INTRACTABLE CONFLICT OLALEKAN AKINRINADE BARUCH COLLEGE: COM 4900 INTRACTABLE CONFLICT This paper will discuss the complex nature of intractable conflicts. We see them on the individual level like marital disputes, or longtime rivals. We generally see them between different groups based on ideology, like pro-choice vs. anti-abortion. Historically we have encountered them in disputes and wars between nations, like Israel vs. Palestine, and England vs. Ireland and even he World Wars.
Intractable conflicts are common and have persisted through man-kinds history. Some question to be explored here are: * What is “Intractable conflict, its characteristics, and examples? * How or why do they arise? What are the contexts, issues, and relationships involved? * If possible, how can mediators address or intervene in these issues? Definition of Intractable Conflict There is no concrete dictionary definition of intractable conflict. However Peter T.
Coleman, professor of psychology and education at Columbia University’s Teachers College, describes intractable conflicts in the following way: “When destructive conflicts persist for long periods of time and resist every attempt to resolve them constructively, they can appear to take on a life of their own” (Coleman, 2006, p. 533). Intractable conflicts are sometimes referred to as “protracted social conflict,” a term developed by Edward Azar, former professor and head of Center for International Development and Conflict Management at University of Maryland.
According to Azar,“When a group’s identity is threatened or frustrated, intractable conflict is almost inevitable. ” Protracted social conflict” as Edward Azar termed it, “denotes hostile interactions between communal groups that are based in deep-seated racial, ethnic, religious and cultural hatreds, and that persist over long periods of time with sporadic outbreaks of violence. (Smith, 2001, p. 308) . Intractable conflicts are those that prove extremely resistant to resolution. Intractable does not mean “irresolvable” in the context of intractable conflicts.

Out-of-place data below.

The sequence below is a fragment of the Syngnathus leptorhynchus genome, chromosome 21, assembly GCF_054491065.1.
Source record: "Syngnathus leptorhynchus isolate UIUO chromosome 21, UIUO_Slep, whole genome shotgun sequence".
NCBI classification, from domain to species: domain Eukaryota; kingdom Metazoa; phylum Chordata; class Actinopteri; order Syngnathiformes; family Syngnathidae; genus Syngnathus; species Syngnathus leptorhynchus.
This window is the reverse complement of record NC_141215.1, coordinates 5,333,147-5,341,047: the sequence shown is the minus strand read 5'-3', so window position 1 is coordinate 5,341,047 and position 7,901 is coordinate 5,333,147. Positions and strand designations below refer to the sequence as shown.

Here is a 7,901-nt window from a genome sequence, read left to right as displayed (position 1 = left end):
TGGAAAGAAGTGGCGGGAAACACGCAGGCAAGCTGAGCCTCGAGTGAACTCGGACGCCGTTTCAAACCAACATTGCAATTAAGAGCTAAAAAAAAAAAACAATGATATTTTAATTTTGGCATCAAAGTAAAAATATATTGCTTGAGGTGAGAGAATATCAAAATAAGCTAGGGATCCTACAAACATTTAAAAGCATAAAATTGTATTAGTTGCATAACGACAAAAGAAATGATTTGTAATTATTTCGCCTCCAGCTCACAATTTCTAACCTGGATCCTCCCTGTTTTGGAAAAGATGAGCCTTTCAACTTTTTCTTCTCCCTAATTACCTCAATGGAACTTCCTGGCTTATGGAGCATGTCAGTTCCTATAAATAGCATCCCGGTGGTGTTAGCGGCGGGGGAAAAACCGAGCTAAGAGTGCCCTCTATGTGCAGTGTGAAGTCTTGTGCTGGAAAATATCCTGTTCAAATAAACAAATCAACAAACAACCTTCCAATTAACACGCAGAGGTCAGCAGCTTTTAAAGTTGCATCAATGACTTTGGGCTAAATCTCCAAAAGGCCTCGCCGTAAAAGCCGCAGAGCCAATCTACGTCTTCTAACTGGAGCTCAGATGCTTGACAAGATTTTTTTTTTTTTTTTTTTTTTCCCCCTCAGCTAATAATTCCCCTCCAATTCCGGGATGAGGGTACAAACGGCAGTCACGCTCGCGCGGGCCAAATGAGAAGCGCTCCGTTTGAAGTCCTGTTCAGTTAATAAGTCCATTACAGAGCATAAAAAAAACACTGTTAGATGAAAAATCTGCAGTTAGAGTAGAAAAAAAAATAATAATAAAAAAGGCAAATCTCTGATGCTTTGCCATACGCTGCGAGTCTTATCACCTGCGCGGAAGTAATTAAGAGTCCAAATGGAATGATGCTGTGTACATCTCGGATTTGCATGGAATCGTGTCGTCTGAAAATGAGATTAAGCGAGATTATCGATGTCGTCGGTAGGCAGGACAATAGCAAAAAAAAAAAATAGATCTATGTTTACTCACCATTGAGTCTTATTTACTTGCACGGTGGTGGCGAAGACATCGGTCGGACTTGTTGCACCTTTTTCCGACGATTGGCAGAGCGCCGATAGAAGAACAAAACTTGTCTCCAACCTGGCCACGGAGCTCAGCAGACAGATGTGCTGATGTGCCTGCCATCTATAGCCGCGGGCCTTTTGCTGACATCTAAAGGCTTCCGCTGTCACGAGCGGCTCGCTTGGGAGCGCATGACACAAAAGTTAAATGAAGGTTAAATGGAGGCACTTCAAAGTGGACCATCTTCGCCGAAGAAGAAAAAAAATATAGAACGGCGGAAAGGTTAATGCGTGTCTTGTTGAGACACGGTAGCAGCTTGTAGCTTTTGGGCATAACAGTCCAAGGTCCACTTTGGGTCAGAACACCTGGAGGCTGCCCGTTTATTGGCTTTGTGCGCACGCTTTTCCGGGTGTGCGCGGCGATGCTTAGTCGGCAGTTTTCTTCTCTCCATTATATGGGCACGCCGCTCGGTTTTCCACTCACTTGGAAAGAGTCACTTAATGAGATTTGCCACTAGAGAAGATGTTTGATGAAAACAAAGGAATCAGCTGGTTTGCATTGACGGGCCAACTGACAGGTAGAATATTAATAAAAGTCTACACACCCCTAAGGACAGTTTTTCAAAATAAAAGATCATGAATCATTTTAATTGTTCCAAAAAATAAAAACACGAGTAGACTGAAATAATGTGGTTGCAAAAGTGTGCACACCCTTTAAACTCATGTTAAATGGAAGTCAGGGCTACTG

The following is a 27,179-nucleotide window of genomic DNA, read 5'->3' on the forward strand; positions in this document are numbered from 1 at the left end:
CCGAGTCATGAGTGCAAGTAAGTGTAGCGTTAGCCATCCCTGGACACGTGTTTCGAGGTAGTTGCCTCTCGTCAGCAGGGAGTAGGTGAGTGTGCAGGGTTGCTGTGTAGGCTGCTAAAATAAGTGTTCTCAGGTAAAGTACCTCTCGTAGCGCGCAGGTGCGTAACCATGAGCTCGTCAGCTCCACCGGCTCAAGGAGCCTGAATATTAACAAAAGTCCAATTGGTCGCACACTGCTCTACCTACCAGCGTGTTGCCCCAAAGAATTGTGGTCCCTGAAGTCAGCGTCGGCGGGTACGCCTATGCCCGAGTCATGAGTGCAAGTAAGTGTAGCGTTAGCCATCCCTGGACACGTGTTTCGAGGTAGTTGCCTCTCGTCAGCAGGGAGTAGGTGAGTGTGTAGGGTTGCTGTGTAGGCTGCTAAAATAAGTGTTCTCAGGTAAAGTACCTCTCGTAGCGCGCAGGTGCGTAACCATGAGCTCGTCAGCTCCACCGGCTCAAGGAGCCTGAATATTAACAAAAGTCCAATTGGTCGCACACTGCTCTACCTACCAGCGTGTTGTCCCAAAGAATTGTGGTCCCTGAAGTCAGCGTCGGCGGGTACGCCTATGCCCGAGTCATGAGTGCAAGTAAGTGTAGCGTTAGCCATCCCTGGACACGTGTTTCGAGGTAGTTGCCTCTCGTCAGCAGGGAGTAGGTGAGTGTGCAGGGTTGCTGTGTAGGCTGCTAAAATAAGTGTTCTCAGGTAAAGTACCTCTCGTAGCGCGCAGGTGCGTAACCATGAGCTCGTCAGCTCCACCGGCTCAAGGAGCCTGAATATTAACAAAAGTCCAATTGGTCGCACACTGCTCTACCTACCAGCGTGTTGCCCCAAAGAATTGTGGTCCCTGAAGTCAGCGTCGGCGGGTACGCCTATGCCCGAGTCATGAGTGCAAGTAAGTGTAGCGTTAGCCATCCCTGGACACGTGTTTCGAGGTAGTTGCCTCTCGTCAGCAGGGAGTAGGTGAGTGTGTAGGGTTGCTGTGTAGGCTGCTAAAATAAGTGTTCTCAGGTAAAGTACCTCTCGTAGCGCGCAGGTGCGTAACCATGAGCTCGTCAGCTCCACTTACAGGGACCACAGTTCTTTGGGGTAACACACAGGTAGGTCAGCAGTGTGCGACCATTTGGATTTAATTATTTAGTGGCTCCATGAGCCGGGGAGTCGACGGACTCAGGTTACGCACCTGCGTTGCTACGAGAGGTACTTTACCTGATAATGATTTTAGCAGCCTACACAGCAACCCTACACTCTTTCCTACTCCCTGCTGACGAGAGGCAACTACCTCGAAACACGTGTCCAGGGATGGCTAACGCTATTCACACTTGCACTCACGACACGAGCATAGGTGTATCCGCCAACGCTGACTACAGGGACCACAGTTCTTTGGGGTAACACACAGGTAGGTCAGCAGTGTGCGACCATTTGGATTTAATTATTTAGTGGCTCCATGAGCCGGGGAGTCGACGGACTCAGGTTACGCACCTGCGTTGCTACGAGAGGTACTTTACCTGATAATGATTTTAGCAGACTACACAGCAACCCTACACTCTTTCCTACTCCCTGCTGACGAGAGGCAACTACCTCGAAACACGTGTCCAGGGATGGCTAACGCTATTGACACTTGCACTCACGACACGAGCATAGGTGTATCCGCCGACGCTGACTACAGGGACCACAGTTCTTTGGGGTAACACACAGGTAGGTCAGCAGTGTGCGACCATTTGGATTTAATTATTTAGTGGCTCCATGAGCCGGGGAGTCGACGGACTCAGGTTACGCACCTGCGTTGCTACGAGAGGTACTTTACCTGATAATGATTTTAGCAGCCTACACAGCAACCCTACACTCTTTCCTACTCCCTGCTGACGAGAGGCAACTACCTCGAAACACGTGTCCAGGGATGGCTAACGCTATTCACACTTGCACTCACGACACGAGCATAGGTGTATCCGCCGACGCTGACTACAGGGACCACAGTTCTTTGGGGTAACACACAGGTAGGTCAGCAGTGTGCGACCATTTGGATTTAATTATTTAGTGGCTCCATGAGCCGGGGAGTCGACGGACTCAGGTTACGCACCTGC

Instead, an intractable conflict is a conflict which is highly resistant to mediation and difficult to resolve in a mutually agreeable manner (Burleigh, 2007 p. 35). Examples of intractable conflicts include the Israeli-Palestinian issue, religious disputes, the abortion issue and homosexual rights. Intractable conflicts are often developed over long periods of time; usually not having a single incident that ignites them. They attract the involvement of many parties, involve a high level of animosity and alienation, and exhibit an increase in hostility and violence.
Positive outcomes to intractable conflicts are unlikely. This thesis will focus on social and international conflicts and explore the complexity and difficult processes of intractable conflicts. Characteristics Intractable conflicts cannot be viewed as a unitary phenomenon. They have many different features. Some conflicts are waged constructively, where the parties involved can bridge over their differences through negotiations or other amicable means. Other conflicts follow a more destructive path.
Such conflicts may take place between individuals, groups, or nations, and simply resist any attempt at management; causing them to go on and on toward higher levels of hostility, intensity and usually violence (Fisher, 2001 pp. 192-193). Cause Escalation Most intractable conflicts could be easily resolved in the beginning, but actions or positions by the person’s involved create a “win or else” mentality, or magnifies the apparent stakes. Conflicts that turn into repeated patterns of violence possess a greater likelihood of becoming intractable than conflicts that don’t resort to violence.
One characteristic of escalated conflicts that fall to violence is that the violence tends to harden the positions of the parties involved. Terrorism in the U. S. has always been a hot topic in foreign relations with the Middle East and Muslim culture. After 9/11, most Americans viewed retaliation against Osama Bin Laden and his allies as necessary. This animosity has overlapped to Middle Easterners and Muslims in the U. S. One would be hard pressed to find any American advocating any gesture of negotiation with the Taliban.